TOC: Emerging Market Multinationals
The New Emerging Market Multinationals: Four Strategies for Disrupting Markets and Building Brands, A book by Amitava Chattopadhyay and Rajeev Batra, with Aysegul Ozsomer
The New Emerging Market Multinationals: Four Strategies for Disrupting Markets and Building Brands
Amitava Chattopadhyay and Rajeev Batra
With Aysegul Ozsomer
Introduction and Overview
1 Choosing Consumer Segments and ExpandingInternationally
2 Strategic Competency Building
3 International Expansion Through Acquisitions
4 Brand-Building Strategies and Road Map
5 Building Brand Awareness on Limited Budgets
6 Building Perceptions of High Quality, Leadership,and Trust
7 Global Brand Associations and Architecture
8 Managing a Global or Regional Brand
9 Key Takeaways
In the past decade, a new breed of challenger businesses and brands have burst upon the world stage from the “emerging markets”– with names like Arcelik (Turkey), Dilmah (Sri Lanka), HTC (Taiwan), Lenovo (China), Mahindra & Mahindra (India), Modelo (Mexico), Natura (Brazil), Tata Motors and Tata Global Beverages (India), and Savola (Saudi Arabia)—and have in short order established themselves as robust competitors. Much has been written about their increasing stature, but exactly how these relatively-small, under-resourced firms have managed to build sustainable and profitable branded global businesses, fighting and winning against much larger incumbent market leaders, remains unanswered. This is the focus of the recently released book “The New Emerging Market Multinationals: Four Strategies for Disrupting Markets and Building Brands” authored by Amitava Chattopadhyay and Rajeev Batra, with Aysegul Ozsomer.
There are several reasons for the success of these emerging market firms. First, is their new mindset. Through supply contracts as OEM or ODM suppliers to developed market MNCs, these firms have learned about developed-country market needs; they have acquired the needed technological competencies, by investing in innovation; and have established the quality-control, management, and supply chain processes needed to run global operations through learning by doing. Now they are eager and prepared for the next stage of the game, which they are pursuing through four strategic paths that we have identified.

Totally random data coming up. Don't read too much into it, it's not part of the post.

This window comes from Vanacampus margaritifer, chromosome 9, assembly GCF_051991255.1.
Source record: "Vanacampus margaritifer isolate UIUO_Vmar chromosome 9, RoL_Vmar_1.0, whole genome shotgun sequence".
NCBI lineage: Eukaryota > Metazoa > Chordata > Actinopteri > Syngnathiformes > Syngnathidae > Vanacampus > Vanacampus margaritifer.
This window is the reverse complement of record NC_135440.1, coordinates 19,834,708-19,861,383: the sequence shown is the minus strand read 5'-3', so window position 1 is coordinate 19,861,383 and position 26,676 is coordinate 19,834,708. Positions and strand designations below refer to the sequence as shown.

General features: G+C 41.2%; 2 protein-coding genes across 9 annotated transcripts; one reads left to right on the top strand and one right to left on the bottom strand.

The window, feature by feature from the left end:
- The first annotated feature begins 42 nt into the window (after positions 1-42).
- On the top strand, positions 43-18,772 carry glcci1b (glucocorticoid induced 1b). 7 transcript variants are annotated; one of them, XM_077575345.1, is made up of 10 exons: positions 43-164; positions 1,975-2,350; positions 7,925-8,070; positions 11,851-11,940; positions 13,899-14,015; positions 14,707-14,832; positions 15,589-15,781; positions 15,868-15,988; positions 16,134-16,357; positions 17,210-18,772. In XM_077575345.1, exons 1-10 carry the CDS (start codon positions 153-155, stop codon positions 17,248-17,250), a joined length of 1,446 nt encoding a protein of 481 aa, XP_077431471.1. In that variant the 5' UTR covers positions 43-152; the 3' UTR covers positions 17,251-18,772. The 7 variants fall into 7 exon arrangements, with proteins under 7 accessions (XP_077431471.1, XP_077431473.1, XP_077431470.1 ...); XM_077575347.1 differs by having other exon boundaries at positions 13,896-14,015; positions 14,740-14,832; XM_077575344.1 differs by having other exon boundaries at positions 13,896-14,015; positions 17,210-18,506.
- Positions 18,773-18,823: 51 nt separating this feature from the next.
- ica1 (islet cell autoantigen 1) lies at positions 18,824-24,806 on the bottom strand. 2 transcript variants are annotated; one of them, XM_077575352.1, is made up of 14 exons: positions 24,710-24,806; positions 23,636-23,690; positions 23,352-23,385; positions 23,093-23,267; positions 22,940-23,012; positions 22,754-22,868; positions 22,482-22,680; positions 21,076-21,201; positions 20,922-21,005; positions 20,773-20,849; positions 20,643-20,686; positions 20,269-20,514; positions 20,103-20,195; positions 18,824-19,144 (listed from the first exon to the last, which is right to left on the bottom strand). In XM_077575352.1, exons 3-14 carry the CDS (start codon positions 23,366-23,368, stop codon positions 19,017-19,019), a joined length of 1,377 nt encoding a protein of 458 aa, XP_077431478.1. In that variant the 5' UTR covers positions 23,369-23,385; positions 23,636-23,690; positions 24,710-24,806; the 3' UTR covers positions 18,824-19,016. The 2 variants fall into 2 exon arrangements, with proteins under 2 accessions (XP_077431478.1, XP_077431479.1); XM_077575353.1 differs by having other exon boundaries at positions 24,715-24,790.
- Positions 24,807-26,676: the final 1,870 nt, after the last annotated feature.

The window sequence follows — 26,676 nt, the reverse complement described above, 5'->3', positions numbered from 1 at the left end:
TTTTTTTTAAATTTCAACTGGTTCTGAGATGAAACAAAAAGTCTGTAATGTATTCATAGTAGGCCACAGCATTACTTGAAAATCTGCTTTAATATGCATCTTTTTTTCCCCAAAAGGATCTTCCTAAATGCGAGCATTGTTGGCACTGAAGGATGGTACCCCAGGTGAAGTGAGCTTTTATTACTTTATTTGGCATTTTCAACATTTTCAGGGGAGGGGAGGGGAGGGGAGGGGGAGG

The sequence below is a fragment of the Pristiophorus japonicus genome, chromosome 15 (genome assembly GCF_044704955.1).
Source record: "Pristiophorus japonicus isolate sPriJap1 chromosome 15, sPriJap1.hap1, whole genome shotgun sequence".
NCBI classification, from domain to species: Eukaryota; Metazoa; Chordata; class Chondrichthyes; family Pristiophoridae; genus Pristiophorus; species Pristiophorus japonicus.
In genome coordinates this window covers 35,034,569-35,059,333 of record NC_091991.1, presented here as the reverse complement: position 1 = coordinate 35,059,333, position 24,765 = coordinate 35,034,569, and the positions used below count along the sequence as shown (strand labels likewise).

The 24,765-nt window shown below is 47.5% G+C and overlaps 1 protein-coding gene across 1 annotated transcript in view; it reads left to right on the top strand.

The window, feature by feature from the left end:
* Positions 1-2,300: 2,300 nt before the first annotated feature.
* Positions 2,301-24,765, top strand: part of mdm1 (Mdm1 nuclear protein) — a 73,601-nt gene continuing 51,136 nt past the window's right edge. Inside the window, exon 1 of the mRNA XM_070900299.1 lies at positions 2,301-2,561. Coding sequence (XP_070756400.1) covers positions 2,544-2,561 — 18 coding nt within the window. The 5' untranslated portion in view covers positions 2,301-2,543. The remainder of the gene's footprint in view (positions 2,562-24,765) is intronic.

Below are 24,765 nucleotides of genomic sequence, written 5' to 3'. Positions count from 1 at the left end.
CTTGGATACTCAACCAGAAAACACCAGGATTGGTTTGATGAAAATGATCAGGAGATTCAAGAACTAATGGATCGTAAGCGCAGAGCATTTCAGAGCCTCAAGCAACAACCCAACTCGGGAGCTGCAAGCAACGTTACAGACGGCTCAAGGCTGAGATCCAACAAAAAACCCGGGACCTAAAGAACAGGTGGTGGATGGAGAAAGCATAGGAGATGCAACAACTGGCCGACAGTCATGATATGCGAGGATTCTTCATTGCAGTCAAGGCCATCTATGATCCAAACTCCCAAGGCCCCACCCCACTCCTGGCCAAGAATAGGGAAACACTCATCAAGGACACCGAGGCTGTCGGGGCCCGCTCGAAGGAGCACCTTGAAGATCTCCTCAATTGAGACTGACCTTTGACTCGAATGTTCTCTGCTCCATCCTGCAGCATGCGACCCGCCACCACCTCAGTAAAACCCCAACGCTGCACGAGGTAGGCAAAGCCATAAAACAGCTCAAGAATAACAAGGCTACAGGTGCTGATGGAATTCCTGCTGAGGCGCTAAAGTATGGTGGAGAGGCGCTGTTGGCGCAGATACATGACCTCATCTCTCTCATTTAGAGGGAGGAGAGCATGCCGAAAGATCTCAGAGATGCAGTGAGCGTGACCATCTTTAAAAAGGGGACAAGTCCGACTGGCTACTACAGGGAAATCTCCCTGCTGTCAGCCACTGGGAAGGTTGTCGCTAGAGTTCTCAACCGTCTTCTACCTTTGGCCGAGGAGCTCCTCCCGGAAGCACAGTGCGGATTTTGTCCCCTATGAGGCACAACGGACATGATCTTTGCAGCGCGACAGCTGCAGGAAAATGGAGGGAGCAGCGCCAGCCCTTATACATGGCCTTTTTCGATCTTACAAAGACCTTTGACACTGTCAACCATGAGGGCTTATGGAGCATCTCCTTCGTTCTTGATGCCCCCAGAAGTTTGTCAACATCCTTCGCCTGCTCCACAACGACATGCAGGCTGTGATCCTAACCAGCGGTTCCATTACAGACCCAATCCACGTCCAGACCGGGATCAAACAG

Many of the EMNCs we talked to, e.g., Arcelik, TCL, and Mahindra Tractors, have created large-volume operations internationally. What is important to recognize is that these firms have done so by focusing relentlessly on driving down costs through innovation. Thus, BYD has changed the way Li-Ion batteries are made by introducing the inexpensive, modular, flexible, and scaleable “clean box” to replace the hugely expensive “clean rooms”. The innovation has catapulted BYD to a leadership position in Li-Ion batteries–today it owns 25% of the global cell phone battery market!
India’s Mahindra & Mahindra markets vehicles overseas that build on their knowledge of how to create tough, rugged vehicles that less affluent consumers seek, and that perform, notwithstanding the bad roads and rudimentary service facilities that characterize emerging markets. We call this the knowledge leverager strategy, as these firms are applying the knowledge of their home market conditions and the needs and limits of poor consumers, to other similar market environments. Not only can the emerging market giants meet the needs of consumers in these markets, but they can manage in these markets more effectively, as they are more conversant with the volatile and less-transparent economic-political-regulatory regimes that these markets tend to have. Given the growing importance of emerging markets as a source of global market growth, knowledge leveragers are tapping into a very significant competency to extend and grow their branded businesses.